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  4. Great post. In my early teens I was a weekly visitor to the town's library outpost, a side room in the Institute Hall (a common product of worker education movement in the late 1800's). There were the spinners, there were the Conan books, and there was I. My love of REH and those same covers came about then. I found out later that the volunteer librarian, old Emmy Voss, was in her late eighties at the time and the only reason she kept the show going was to cater to me. She stopped and the library closed when I left for the big smoke. I thank her whenever I remember this part of my origin tale.

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  5. I found the Lancer paperbacks in my hometown used bookstore in Idaho, ca. 1984. Their covers shocked, repelled, and allured me all at once. I bought a couple and read them. I still like some of the stories to this day: “The Tower of the Elephant“ stands out as a really good one.

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    1. "Shocked, repelled, and allured" is very well put. That's exactly what I felt too. Thanks for this comment.

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  6. Great post. I'm from suburban Maryland too, and I can relate. As a kid, it's all about what you happen to encounter.

    I've never read the "edited" versions of Conan as an adult. Why does DeCamp particularly stand out for you? I have a strong sense of Lin Carter being full of himself and generally full of crap -- somewhere he criticizes REH for the sound of his names, and of "Conan" in particular, even though his own barbarian is named "Thongor."

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    1. My issue with De Camp is twofold: first, his rewriting of Howard's stories to suit his own preferences; second, his biography of REH, which paints him in an unflattering light.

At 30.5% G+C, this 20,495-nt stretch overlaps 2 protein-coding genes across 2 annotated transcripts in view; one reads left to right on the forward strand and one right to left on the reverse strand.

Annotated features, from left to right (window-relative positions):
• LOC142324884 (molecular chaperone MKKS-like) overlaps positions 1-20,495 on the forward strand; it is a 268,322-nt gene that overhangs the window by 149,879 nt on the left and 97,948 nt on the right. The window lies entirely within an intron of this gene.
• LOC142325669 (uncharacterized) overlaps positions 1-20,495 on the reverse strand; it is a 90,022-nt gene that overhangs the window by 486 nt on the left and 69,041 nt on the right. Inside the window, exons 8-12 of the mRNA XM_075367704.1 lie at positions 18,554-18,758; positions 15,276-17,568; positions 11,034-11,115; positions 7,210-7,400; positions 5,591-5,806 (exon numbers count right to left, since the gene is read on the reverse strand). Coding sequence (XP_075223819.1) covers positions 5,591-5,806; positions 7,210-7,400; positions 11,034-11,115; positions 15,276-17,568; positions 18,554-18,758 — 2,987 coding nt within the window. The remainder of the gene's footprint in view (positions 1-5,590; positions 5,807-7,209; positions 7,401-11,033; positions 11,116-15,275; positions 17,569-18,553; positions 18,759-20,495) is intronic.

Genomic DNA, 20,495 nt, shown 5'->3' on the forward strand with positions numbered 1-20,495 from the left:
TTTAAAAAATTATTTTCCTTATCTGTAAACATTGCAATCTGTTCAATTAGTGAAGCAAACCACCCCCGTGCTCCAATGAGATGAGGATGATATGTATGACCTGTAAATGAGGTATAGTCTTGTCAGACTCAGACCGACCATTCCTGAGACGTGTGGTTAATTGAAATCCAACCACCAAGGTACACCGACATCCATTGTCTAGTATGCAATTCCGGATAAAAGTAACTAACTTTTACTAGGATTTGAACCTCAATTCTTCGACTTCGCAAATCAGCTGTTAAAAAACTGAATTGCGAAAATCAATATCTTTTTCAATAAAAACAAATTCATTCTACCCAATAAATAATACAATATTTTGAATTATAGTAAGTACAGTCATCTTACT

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  7. I know everyone likes to trash the lancer Conans, and with them LSDC and Lin Carter, but without them, no Conan. other than the frightfully rare Gnome Press from the 50s, also pastiches.

    Those Lancers set off the "Conan Boom" which, in many ways, led to D&D. and they were cheap enough to be widespread. everyone read them.

    and, they were early enough that people still had the old weird tales to compare them to. Without them, not only no original REH prose, but no conan at all. he would be forgotten, like so many other old literature.
    Rick

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    1. It's certainly true that the Lancers contributed to a wider appreciation of Howard and Conan at the time, though I'm not sure that a "Conan boom" would never have happened without De Camp and Carter. Glen Lord and Karl Edward Wagner, among others, were doing a lot to bring Howard to the public eye once more and I suspect their efforts would have borne fruit in time.

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    2. like what? (no sarcasm, I cannot think of anything GL was doing, really, but would love to see it.)

      this makes me want to dig out my Hardcover from BlackBart

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    3. Lord's biggest contribution was, as I understand it, locating REH's storage trunk, in which he had kept thousands of pages of notes, drafts, and unpublished material. This discovery led to a better understanding of Howard's development as a writer and his original intent for many of his stories, which in turn led to new published versions of many tales, free of the changes De Camp and Carter had made.

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  8. The "Conan Boom" which, in many ways, led to D&D
    I started D&D in 1977 or 1978, of the group of 10 or so of use, only 2 had read Conan; and they had read a ton of other stuff. None of us were brought to fantasy generally or D&D specifically by Conan. I don't think the hobbies founders were either.